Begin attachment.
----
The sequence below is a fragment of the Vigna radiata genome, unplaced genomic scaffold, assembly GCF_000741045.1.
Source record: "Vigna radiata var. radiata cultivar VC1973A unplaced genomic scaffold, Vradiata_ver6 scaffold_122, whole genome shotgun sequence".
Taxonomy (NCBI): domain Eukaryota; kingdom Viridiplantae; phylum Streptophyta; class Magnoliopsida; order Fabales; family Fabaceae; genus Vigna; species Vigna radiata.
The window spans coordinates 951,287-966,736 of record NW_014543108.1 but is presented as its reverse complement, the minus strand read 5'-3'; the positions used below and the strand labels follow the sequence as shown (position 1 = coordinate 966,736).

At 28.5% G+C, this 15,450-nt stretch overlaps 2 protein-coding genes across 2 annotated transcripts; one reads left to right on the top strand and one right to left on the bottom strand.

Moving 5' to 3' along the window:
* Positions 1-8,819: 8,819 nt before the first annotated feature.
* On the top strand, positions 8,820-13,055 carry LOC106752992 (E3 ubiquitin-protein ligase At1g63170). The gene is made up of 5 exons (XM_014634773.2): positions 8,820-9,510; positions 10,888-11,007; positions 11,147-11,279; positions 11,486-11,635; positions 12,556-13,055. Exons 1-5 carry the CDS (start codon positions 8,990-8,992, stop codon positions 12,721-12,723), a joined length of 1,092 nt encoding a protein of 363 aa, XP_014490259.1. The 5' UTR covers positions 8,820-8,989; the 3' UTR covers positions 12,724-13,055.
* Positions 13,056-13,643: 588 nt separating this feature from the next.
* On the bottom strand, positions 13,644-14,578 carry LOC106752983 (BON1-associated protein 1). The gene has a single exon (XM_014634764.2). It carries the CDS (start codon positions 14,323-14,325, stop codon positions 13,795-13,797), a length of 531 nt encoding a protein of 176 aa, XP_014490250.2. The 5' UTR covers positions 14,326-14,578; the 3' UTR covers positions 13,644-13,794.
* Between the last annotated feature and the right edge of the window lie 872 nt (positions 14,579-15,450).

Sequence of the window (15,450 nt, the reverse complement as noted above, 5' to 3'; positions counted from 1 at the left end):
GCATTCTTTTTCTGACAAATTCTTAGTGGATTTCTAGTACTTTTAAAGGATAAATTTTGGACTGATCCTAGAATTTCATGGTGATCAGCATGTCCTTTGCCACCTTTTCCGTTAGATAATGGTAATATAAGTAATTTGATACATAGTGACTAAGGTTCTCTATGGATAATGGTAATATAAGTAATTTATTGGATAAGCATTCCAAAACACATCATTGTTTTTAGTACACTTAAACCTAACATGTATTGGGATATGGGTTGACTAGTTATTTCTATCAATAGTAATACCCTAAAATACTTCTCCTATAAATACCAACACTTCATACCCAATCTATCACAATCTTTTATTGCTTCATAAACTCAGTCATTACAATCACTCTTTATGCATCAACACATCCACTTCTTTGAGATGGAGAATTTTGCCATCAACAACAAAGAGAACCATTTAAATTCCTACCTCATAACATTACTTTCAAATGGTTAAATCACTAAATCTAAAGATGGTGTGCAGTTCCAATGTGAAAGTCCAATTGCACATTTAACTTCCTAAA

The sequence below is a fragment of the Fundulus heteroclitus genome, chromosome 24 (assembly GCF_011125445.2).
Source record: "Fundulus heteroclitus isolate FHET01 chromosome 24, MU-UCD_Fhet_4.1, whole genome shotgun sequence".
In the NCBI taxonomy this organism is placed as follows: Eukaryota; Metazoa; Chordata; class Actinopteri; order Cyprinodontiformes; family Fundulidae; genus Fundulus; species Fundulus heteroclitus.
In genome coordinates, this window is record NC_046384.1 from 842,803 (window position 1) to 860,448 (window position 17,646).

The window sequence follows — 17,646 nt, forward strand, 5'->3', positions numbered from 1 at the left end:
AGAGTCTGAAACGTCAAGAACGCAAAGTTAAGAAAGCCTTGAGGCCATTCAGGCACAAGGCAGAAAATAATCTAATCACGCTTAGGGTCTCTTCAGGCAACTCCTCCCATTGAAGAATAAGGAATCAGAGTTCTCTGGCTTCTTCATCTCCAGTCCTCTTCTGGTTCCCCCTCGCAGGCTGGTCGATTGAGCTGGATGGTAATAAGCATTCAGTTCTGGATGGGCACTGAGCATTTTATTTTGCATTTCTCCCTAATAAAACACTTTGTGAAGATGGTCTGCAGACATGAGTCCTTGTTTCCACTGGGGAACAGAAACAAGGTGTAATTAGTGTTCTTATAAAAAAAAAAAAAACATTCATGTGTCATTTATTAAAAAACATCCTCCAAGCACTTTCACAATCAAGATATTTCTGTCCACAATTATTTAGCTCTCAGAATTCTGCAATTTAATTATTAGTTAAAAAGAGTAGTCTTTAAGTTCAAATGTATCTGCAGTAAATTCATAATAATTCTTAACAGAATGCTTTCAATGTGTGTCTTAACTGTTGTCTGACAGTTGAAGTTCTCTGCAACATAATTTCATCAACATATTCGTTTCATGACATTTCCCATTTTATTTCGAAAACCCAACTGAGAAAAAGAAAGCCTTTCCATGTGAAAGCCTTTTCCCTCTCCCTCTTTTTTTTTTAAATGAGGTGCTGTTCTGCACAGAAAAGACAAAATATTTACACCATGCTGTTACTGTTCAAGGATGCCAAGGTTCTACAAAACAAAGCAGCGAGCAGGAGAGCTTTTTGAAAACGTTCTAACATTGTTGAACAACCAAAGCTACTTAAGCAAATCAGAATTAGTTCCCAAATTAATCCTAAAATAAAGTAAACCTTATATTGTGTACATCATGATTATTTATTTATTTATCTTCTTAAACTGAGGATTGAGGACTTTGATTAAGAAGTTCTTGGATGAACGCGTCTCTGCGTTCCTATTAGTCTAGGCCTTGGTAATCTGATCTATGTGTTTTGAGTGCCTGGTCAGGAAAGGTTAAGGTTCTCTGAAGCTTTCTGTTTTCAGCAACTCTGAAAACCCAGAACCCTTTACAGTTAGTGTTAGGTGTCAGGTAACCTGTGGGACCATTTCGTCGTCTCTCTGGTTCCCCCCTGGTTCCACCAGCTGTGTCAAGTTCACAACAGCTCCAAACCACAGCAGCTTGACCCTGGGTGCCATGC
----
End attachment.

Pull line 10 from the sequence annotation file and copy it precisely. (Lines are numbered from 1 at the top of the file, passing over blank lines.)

* On the bottom strand, positions 13,644-14,578 carry LOC106752983 (BON1-associated protein 1). The gene has a single exon (XM_014634764.2). It carries the CDS (start codon positions 14,323-14,325, stop codon positions 13,795-13,797), a length of 531 nt encoding a protein of 176 aa, XP_014490250.2. The 5' UTR covers positions 14,326-14,578; the 3' UTR covers positions 13,644-13,794.